The best settings for Streamlabs OBS – beginner’s guide

An in-depth guide to start streaming with Streamlabs software.

Image via Streamlabs

Streamlabs OBS is one of the most accessible and popular applications for streaming, and for a good reason. The application allows users to easily stream to any streaming platform without the need for a stream key. Not only that, but if users are using Streamlabs for their alerts, they are able to easily connect to the platform to display these alerts on stream without any hassle. If you’re new to streaming and have decided to download Streamlabs OBS, you might be wondering: what are the best settings for Streamlabs OBS?

Related: How to do a Twitch stream from your PC

The best stream settings for Streamlabs OBS

The best stream settings will depend a lot on your set-up, what resolution and FPS you want to stream at, where you’re streaming, and your internet speeds. Your internet speeds are the most important factor in this because if you have low speeds, your stream will lose frames (causes lag) or disconnect entirely. To check your speeds, we strongly recommend going to Speedtest. This site conducts a short test where it will show you your ping, download, and upload at the end of it. For streaming, you’re going to want at least a 4 Mbps upload speed, but having more, especially if you’re sharing the internet with other people is better because that way, you can ensure that your stream won’t go out.

Bitrate

Screenshot by Gamepur

When you go into your Streamlabs settings (click on the gear in the lower left-hand corner), go to Output. You’ll need to input that number into Bitrate. Bitrate is kbps rather than Mbps and MB is 1000x bigger than KB. So if you have 5 MB to spare, for example, you’ll want to put the number 5,000 into Bitrate. Now, it’s important to note that if you have an upload speed higher than 6 MB, there is no reason to input anything higher than 6,000 kbps. For sites like Twitch and YouTube, 6 MB is what you need to stream at 1080P with 60 FPS. YouTube does have the option to stream at higher resolutions like 1440P and even 4K, which does require a lot more upload speed, but take into consideration that your audience may not be able to even watch your stream in these resolutions, and oftentimes, if they try to, they may have issues because their own internet can’t handle it. Think carefully about if you really want to stream in anything higher in 1080P if you have the option to.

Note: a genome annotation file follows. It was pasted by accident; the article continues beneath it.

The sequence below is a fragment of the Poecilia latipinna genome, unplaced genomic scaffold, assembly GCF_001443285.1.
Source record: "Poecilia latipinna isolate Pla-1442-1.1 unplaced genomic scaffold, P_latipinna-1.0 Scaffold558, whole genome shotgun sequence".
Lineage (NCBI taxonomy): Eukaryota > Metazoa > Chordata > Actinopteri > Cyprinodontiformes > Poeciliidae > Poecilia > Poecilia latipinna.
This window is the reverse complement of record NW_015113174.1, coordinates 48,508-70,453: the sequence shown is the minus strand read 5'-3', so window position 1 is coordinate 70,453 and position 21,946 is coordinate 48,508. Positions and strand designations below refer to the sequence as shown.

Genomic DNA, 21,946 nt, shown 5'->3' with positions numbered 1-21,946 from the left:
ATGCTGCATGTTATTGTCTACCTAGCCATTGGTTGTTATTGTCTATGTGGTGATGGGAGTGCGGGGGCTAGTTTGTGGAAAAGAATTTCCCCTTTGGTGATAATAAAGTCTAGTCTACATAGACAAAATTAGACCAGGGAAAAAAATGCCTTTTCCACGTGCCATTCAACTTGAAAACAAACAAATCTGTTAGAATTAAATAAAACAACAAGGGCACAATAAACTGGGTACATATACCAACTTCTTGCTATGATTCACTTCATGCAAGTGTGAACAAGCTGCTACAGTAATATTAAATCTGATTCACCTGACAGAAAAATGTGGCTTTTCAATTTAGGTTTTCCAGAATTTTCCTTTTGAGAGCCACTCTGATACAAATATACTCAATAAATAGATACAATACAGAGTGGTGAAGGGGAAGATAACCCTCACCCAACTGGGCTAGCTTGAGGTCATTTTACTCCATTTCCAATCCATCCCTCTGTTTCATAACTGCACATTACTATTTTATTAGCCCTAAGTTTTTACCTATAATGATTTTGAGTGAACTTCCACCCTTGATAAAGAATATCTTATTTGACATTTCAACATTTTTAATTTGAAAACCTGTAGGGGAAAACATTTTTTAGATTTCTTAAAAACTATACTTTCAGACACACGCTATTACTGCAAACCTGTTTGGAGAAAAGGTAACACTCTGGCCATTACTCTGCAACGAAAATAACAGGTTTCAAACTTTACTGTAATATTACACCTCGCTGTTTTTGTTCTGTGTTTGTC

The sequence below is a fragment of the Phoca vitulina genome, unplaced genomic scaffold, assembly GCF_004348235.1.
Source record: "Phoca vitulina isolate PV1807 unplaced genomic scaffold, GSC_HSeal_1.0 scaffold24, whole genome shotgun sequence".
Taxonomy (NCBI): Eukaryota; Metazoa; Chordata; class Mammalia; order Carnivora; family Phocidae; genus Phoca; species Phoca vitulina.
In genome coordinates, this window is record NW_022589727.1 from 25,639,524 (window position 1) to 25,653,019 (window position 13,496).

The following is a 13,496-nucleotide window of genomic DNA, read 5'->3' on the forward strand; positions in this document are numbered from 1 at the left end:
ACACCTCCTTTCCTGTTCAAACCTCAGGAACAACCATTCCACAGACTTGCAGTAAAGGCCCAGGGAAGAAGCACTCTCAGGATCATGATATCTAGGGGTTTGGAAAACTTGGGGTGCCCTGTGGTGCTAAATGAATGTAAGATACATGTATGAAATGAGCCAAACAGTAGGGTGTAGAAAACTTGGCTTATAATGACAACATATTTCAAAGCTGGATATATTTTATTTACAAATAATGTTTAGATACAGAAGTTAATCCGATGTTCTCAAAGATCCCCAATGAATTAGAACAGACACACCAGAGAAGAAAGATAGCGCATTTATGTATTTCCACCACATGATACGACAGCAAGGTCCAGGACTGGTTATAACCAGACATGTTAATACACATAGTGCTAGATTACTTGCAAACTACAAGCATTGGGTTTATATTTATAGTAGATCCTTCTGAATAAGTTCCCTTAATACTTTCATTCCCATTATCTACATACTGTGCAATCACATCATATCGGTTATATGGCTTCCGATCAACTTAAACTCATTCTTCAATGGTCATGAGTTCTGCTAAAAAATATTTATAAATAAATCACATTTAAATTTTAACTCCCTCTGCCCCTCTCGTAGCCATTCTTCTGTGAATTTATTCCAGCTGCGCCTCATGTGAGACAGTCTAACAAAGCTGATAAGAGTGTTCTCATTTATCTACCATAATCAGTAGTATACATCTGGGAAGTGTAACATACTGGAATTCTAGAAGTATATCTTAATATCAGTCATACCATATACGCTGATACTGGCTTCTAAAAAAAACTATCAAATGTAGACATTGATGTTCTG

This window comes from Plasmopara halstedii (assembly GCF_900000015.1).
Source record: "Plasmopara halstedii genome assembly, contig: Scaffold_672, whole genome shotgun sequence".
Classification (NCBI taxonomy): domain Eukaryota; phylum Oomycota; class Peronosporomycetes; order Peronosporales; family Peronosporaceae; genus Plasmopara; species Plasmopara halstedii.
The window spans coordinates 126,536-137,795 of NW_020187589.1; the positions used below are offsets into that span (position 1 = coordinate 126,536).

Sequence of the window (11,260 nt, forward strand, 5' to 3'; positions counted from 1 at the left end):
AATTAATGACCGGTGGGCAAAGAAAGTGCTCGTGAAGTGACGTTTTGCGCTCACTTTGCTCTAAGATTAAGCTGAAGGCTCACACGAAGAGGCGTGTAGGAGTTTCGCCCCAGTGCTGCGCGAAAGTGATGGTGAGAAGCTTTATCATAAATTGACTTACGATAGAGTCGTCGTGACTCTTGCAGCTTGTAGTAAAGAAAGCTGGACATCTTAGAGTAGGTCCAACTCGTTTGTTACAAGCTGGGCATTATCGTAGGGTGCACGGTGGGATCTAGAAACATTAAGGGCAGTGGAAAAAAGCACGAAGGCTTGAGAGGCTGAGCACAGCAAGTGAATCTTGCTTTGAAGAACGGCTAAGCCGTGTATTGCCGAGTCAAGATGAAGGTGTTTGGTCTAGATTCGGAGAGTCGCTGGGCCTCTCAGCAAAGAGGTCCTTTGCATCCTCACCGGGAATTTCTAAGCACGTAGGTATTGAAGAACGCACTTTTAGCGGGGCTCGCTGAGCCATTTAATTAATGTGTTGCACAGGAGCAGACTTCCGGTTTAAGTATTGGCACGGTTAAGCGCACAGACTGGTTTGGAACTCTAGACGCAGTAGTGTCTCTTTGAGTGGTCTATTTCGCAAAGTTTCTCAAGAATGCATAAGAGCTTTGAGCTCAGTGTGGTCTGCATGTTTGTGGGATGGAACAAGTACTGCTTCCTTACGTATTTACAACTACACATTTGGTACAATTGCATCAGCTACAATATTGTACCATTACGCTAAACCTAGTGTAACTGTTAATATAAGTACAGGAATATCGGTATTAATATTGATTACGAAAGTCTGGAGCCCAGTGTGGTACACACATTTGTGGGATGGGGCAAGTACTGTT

Encoder

Screenshot by Gamepur

Encoder is what encodes your video. With Streamlabs OBS, you have two encoders to choose from NVIDIA NVENC and x264. The difference between the two is that NVENC will use your GPU to encode the video while x264 uses your CPU. If you have a powerful GPU, you’ll want to use NVENC. However, if you don’t, x264 will work fine as long as your CPU is solid. You can re-adjust the settings to make the load on either your CPU and GPU lighter by changing your quality and resolution.

Video Quality

Screenshot by Gamepur

If you go to Video, you can change those settings here. The settings you’ll want to change are output (scaled) resolution and common FPS values where the numbers are displayed in the listing. Output resolution is the resolution you’ll be streaming at and the common FPS values is the frames you’ll be streaming at. Lowering either or both of these will help with performance.

Preset and Profile

These are the last two things you’ll be tinkering with in the settings. Preset will affect your video quality. There are a load of presets here and if you have a lower-end PC, we recommend sticking with one of the performance presets. If you have a higher-end PC, feel free to mess around with any of the quality presets. For profile, use high. Profile helps with better encoding and gives your viewers a cleaner, sharper video.

Microphone Filters

Screenshot by Gamepur

Now that we’re done with the video settings for Streamlabs OBS, you may need to use filters for your microphone. These settings will vary depending on your microphone and its quality and if it’s an XLR or USB. To access filters, click on the gear next to your microphone under the mixer and then hover over to filters, then click on edit filters. There are a ton of filters to choose from and we strongly recommend messing around with these to see what works best with your own personal setup. However, one that we will recommend to everyone is Noise Suppression. This will help eliminate any background noise you won’t want being picked up on stream.

If you are having trouble adding your microphone to the application, here’s what you need to do. Go back to the settings, go to Audio, and then under Mic/Auxilliary Device 1, click on the drop-down menu and look for your microphone.